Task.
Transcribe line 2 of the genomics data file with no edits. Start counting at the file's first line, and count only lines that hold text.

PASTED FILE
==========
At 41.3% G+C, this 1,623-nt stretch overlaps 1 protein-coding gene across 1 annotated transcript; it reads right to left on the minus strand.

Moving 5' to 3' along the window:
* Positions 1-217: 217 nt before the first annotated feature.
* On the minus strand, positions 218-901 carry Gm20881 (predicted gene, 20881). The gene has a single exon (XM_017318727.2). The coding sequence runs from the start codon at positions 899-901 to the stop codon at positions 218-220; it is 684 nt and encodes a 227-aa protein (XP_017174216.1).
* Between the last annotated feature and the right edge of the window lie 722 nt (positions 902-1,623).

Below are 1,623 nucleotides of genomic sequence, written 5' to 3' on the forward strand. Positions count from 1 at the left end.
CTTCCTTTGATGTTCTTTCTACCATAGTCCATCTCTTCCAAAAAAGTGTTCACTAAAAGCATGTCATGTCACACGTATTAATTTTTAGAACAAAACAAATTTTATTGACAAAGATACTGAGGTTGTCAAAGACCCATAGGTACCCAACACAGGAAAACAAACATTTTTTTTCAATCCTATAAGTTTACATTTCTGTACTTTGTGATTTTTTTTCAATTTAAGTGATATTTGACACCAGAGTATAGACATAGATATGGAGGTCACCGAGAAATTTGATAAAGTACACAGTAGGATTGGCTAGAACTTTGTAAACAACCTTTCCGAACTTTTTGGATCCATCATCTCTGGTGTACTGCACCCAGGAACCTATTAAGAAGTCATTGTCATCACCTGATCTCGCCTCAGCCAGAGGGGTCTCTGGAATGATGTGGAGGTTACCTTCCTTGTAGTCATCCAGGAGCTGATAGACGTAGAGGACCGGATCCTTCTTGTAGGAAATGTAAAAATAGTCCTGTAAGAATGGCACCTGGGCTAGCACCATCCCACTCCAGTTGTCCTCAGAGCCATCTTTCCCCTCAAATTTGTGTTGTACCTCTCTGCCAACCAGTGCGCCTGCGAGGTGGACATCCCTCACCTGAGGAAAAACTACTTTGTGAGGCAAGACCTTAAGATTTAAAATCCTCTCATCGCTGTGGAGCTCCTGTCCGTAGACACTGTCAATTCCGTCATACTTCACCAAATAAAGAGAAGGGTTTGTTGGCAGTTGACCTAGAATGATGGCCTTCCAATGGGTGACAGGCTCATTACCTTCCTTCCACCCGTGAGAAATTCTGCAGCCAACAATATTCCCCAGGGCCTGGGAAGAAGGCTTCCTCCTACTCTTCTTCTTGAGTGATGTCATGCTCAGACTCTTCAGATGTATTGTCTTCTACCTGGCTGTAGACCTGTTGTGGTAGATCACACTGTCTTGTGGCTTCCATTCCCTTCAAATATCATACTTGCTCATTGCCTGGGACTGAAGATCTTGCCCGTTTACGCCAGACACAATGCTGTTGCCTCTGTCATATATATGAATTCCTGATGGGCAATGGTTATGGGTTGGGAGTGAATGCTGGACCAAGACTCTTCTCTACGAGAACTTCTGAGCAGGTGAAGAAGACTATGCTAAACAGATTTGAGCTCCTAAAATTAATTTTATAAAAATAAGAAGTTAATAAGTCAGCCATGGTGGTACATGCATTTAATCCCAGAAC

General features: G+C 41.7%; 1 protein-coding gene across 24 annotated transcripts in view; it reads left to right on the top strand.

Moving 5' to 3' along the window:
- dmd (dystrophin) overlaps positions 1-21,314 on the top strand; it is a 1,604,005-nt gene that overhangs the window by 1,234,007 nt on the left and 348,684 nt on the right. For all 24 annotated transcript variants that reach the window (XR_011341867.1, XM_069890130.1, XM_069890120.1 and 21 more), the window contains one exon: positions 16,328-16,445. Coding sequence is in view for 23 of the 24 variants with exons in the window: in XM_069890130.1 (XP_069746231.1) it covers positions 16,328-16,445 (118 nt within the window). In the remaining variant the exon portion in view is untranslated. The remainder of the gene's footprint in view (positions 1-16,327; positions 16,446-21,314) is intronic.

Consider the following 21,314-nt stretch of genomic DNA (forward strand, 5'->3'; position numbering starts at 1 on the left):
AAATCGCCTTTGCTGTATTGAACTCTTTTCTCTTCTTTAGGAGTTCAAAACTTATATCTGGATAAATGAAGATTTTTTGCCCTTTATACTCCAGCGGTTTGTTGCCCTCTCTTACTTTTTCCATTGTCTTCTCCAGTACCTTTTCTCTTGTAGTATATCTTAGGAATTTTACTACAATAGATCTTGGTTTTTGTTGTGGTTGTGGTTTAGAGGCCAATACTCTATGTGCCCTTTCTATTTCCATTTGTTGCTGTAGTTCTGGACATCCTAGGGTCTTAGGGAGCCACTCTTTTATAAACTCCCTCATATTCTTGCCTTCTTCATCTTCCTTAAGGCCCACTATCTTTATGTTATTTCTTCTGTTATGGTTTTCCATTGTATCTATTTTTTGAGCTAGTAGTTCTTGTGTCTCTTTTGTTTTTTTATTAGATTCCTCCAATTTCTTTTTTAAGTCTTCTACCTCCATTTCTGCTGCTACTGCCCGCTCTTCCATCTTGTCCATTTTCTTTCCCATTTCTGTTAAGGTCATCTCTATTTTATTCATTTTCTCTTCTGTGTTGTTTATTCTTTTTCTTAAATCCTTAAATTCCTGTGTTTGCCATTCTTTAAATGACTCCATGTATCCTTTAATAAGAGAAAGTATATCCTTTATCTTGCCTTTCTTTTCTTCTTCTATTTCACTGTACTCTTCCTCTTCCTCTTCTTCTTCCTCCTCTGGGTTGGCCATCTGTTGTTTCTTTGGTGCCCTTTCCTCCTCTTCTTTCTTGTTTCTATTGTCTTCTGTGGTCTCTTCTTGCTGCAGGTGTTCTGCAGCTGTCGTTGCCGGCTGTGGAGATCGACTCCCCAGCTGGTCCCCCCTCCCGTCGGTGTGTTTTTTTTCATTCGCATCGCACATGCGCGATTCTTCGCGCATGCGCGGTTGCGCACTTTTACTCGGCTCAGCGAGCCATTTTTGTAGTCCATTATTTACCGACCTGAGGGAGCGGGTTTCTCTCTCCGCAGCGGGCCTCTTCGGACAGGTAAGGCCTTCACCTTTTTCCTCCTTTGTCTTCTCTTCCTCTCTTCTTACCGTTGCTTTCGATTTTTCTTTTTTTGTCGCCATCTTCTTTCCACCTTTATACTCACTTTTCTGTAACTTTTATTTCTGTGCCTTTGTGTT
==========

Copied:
Moving 5' to 3' along the window: